Each chapter has a final section called “Lessons” which is a very nice touch – like, what do we learn from this? What’s the take-away?
The last chapter of the book, “Winning the Shadow War” is the best chapter. It admits we are losing this “Shadow War” and then suggests our options; what can we do? That comes down to three broad ideas. We can:
1 harden our physical defenses (military)
2 increase deterrence (like sanctions)
3 take offensive action – what shadowy things can we do *without* becoming like them by losing privacy for instance –
* At the moment, we can’t really do anything until they’ve done something – 9/11 was the stimulus for the airplane security we have today. Trying to do that prior to 9/11 would have failed – so that kind of viable prevention was unavailable.
Chapter 2 “Opening Salvo” (Russia) – Chaos in Estonia as a result of insufficient assistance from the free world (NATO/EU/US as leader) to the nations newly liberated from the breakup of the Soviet Union in 1991. Now Russia wanted her empire back whether it be from Tsarist or Soviet times. There were more attacks to come.
Chapter 3 “Stealing Secrets” (China) – old ways and new – for what? For money and techie/military advance as well as personal economics. Method – presence in US places as well as phishing and hacking from China to gain info – Boeing was a huge target. China can be vicious in dealing with perceived enemies – especially Americans. The goal is “allow us to rapidly catch up with US levels… To stand easily on the giant’s shoulders.” Agents are very patriotic but still out for personal gain.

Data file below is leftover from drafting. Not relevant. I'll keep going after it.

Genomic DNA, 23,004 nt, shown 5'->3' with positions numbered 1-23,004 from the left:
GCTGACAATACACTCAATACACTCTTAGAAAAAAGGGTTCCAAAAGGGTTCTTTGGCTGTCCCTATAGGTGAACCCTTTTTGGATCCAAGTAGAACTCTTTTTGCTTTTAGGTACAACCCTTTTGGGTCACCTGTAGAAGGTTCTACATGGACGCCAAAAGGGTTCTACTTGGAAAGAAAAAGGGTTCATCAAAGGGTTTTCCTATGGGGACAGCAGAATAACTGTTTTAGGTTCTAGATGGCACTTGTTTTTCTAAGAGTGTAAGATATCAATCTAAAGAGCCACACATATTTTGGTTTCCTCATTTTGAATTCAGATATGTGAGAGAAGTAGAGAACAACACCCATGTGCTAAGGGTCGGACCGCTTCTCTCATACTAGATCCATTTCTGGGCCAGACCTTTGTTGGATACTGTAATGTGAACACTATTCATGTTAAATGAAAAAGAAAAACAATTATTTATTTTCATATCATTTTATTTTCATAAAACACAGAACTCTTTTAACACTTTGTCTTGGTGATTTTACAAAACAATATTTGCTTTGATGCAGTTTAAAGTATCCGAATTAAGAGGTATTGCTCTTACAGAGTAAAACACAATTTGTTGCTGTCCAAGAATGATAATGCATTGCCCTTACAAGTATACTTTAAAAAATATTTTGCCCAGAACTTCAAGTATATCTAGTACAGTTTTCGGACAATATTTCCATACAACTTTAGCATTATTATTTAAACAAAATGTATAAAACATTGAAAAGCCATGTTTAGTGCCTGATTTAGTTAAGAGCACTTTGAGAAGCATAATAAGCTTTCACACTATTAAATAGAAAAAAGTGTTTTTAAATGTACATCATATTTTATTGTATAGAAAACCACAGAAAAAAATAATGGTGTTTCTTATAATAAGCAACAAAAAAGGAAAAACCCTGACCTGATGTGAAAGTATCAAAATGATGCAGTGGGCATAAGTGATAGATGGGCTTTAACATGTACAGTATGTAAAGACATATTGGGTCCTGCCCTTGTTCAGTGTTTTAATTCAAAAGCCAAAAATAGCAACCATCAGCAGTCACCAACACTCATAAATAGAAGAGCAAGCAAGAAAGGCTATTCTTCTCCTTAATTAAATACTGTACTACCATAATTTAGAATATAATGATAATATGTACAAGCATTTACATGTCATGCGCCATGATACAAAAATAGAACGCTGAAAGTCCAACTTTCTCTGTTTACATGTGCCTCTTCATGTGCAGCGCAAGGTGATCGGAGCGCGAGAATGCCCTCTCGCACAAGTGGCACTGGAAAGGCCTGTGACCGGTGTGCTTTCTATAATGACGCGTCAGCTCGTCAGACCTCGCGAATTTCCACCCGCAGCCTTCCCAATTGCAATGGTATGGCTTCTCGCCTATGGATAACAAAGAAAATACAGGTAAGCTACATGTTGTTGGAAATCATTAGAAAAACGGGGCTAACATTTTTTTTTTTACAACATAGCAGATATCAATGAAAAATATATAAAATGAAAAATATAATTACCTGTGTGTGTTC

Chapter 4 – “Little Green Men (Russia) Lots of background here- leads directly into the US 2016 elections. . Ukraine uprising, plane downings, Crimea, etc. Alexander Hug, the head of the Special Monitoring Mission to Ukraine from the Office for Security and Cooperation in Europe – (civilian and loosely connected to NATO) recounts his experience and thoughts. There had been warnings that Russia was angry about NATO and Ukraine. The West misread Russia who misread the West. Ukraine erupted in the EuroMaidan. – Putin blamed US, especially Obama and Hillary Clinton (which led to Russia helping Trump). And Russia went after annexing Crimea. Does history repeat itself – with the USSR absorbing these states 70 years ago? Who will lead the opposition?